Premenstrual Syndrome

Premenstrual syndrome (PMS) is a condition that consists of physical, emotional, and behavioral symptoms that affect women of childbearing age. PMS occurs 5–14 days before the start of a menstrual period and often recurs in a predictable pattern. The symptoms go away a few days after the menstrual period starts. PMS can interfere in many ways with normal daily activities and can range from mild to severe. When PMS is considered severe, it may be diagnosed as premenstrual dysphoric disorder (PMDD). A small percentage of women are affected by PMS symptoms and an even smaller percentage of those women are affected by PMDD.


The exact cause of PMS is unknown, but it seems to be related to cyclic hormone changes that happen before menstruation. These hormones are thought to affect chemicals in the brain (serotonin) that can influence a person's mood.


Symptoms of PMS recur consistently from month to month and go away completely after the menstrual period starts. The most common emotional or behavioral symptom is mood swings. These mood swings can be disabling and interfere with normal activities of daily living. Other common symptoms include depression and angry outbursts. Other symptoms may include:

  • Irritability.

  • Anxiety.

  • Crying spells.  

  • Food cravings or appetite changes.  

  • Changes in sexual desire.  

  • Confusion.  

  • Aggression.  

  • Social withdrawal.  

  • Poor concentration.

The most common physical symptoms include a sense of bloating, breast pain, headaches, and extreme fatigue. Other physical symptoms include:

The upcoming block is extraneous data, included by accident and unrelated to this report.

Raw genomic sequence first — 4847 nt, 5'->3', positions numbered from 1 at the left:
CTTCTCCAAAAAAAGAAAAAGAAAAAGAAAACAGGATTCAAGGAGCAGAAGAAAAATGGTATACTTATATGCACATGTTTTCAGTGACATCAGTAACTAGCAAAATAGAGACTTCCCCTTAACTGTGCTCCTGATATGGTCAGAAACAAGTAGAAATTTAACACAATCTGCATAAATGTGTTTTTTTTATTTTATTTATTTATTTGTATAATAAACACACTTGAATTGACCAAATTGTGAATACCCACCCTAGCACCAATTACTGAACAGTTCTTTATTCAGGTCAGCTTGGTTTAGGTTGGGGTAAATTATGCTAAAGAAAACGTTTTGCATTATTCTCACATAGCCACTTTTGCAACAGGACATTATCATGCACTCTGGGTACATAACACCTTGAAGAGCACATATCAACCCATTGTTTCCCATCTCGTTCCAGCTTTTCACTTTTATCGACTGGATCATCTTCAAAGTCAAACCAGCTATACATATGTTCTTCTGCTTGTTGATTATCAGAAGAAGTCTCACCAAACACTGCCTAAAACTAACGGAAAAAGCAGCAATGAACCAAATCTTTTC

• Backaches.  

  • Swelling of the hands and feet.  

  • Weight gain.  

  • Hot flashes.  


To make a diagnosis, your caregiver will ask questions to confirm that you are having a pattern of symptoms. Symptoms must:

  • Be present 5 days before the start of your period and be present at least 3 months in a row.  

  • End within 4 days after your period starts.  

  • Interfere with some of your normal activities.  

Other conditions, such as thyroid disease, depression, and migraine headaches must be ruled out before a diagnosis of PMS is confirmed.


Your caregiver may suggest ways to maintain a healthy lifestyle, such as exercise. Over-the-counter pain relievers may ease cramps, aches, pains, headaches, and breast tenderness. However, selective serotonin reuptake inhibitors (SSRIs) are medicines that are most beneficial in improving PMS if taken in the second half of the monthly cycle. They may be taken on a daily basis. The most effective oral contraceptive pill used for symptoms of PMS is one that contains the ingredient drospirenone. Taking 4 days off of the pill instead of the usual 7 days also has shown to increase effectiveness.

There are a number of drugs, dietary supplements, vitamins, and water pills (diuretics) which have been suggested to be helpful but have not shown to be of any benefit to improving PMS symptoms.


  • For 2–3 months, write down your symptoms, their severity, and how long they last. This may help your caregiver prescribe the best treatment for your symptoms.

  • Exercise regularly as suggested by your caregiver.

  • Eat a regular, well-balanced diet.

  • Avoid caffeine, alcohol, and tobacco consumption.

  • Limit salt and salty foods to lessen bloating and fluid retention.

  • Get enough sleep. Practice relaxation techniques.

  • Drink enough fluids to keep your urine clear or pale yellow.

  • Take medicines as directed by your caregiver.

  • Limit stress.

  • Take a multivitamin as directed by your caregiver.